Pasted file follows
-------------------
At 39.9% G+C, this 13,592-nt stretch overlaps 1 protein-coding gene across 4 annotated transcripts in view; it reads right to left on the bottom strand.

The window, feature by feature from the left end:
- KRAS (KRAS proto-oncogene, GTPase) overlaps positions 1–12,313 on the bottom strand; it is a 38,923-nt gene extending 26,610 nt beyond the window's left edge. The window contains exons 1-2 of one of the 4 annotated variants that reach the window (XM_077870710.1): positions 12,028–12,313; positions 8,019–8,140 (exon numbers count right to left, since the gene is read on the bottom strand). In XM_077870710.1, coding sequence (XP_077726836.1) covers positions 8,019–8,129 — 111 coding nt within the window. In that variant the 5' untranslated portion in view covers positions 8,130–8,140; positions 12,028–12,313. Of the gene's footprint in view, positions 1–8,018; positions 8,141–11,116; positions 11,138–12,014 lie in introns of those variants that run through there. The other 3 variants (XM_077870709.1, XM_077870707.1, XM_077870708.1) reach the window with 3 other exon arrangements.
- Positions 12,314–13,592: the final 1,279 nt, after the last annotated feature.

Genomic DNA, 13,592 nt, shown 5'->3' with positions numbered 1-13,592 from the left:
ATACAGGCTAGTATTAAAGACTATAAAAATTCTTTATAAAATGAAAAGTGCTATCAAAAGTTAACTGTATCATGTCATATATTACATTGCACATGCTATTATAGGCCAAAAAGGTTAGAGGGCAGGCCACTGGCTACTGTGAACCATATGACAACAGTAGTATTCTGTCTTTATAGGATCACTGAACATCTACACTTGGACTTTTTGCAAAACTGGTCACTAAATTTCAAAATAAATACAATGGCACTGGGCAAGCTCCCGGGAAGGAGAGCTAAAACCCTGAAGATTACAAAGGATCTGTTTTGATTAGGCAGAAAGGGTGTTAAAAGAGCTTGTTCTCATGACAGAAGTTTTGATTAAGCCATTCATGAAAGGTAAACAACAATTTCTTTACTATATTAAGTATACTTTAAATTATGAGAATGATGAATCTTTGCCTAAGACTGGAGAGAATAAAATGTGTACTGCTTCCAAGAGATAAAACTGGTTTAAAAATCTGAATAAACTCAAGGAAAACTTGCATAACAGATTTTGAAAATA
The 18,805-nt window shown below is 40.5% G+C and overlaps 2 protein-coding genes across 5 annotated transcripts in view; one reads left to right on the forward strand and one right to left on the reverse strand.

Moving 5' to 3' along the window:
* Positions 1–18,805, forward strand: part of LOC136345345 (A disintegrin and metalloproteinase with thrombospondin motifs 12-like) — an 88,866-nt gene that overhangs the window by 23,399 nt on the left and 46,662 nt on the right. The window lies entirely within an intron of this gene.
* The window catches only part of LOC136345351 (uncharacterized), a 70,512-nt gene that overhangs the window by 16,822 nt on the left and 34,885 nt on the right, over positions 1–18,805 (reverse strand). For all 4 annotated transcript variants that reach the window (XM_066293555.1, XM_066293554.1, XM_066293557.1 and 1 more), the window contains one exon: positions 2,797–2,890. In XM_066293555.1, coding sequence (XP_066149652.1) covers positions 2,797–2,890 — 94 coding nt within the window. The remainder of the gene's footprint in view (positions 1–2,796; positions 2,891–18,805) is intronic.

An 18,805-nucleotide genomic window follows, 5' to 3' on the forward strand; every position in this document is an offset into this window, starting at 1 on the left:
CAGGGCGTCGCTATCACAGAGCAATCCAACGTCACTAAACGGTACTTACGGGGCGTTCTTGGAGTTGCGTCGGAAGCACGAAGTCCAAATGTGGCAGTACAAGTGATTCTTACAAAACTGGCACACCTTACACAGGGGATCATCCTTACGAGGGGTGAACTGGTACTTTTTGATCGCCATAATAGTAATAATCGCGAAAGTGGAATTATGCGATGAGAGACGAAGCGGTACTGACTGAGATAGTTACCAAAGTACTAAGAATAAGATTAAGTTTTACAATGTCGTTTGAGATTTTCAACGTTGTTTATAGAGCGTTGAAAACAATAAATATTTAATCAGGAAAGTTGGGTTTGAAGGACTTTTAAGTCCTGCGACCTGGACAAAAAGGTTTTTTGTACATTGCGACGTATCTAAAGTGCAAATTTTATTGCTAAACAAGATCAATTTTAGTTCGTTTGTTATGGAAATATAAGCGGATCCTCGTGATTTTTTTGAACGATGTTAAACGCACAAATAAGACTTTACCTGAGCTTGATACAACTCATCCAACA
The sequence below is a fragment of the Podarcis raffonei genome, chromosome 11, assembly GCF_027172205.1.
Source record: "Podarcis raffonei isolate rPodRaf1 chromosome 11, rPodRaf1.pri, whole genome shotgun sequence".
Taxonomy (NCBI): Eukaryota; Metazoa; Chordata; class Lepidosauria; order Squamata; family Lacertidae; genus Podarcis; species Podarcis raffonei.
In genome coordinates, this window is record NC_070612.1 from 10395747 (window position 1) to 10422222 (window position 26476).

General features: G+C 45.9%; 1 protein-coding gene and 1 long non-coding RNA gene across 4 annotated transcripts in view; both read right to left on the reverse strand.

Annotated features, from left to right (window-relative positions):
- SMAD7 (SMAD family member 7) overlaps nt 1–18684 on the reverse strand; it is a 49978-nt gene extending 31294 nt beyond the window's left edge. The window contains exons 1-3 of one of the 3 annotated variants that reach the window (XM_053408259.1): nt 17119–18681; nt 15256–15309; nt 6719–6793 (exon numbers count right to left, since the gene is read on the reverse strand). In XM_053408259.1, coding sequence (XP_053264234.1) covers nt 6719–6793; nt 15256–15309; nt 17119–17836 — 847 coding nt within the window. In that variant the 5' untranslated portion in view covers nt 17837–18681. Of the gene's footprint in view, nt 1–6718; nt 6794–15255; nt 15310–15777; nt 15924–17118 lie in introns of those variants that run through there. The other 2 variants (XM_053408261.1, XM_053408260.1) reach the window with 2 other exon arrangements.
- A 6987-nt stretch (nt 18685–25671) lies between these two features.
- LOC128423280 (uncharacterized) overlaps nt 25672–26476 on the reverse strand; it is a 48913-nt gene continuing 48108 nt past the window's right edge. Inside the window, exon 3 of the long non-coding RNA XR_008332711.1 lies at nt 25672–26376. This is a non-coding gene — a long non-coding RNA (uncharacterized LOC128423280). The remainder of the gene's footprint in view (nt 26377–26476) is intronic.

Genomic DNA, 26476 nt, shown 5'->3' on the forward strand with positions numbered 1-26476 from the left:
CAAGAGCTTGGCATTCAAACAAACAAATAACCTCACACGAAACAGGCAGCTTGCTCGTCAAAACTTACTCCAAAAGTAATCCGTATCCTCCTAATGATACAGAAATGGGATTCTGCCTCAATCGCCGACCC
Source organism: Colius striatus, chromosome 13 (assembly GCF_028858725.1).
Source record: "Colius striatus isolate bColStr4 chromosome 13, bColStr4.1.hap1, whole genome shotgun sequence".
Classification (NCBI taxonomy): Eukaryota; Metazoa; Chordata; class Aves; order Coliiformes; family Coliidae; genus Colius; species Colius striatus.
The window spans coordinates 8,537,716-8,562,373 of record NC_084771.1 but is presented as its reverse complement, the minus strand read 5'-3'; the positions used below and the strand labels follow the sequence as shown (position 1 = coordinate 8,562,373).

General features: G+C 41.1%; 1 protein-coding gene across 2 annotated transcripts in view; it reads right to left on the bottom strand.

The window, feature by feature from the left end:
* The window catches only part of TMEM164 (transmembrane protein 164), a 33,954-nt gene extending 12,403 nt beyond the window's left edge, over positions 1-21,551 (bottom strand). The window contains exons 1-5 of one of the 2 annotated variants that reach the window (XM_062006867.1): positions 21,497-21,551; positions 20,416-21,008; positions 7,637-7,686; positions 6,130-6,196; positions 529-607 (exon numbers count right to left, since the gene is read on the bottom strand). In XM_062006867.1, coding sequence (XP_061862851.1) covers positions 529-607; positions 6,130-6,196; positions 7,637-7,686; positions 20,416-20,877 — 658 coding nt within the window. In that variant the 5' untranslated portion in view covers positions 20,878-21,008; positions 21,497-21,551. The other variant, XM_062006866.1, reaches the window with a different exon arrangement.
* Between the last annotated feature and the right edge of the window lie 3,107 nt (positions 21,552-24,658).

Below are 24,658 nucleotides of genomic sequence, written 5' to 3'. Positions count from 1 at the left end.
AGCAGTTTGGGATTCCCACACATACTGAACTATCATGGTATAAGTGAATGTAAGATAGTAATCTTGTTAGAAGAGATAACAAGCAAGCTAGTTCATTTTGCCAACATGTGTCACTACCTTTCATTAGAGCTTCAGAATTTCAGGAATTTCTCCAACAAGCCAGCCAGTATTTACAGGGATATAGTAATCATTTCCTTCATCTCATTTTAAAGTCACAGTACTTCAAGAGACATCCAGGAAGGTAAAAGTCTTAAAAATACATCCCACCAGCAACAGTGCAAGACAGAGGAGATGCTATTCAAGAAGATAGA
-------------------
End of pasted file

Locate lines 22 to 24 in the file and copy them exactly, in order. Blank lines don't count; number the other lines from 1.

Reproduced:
Genomic DNA, 26476 nt, shown 5'->3' on the forward strand with positions numbered 1-26476 from the left:
CAAGAGCTTGGCATTCAAACAAACAAATAACCTCACACGAAACAGGCAGCTTGCTCGTCAAAACTTACTCCAAAAGTAATCCGTATCCTCCTAATGATACAGAAATGGGATTCTGCCTCAATCGCCGACCC
Source organism: Colius striatus, chromosome 13 (assembly GCF_028858725.1).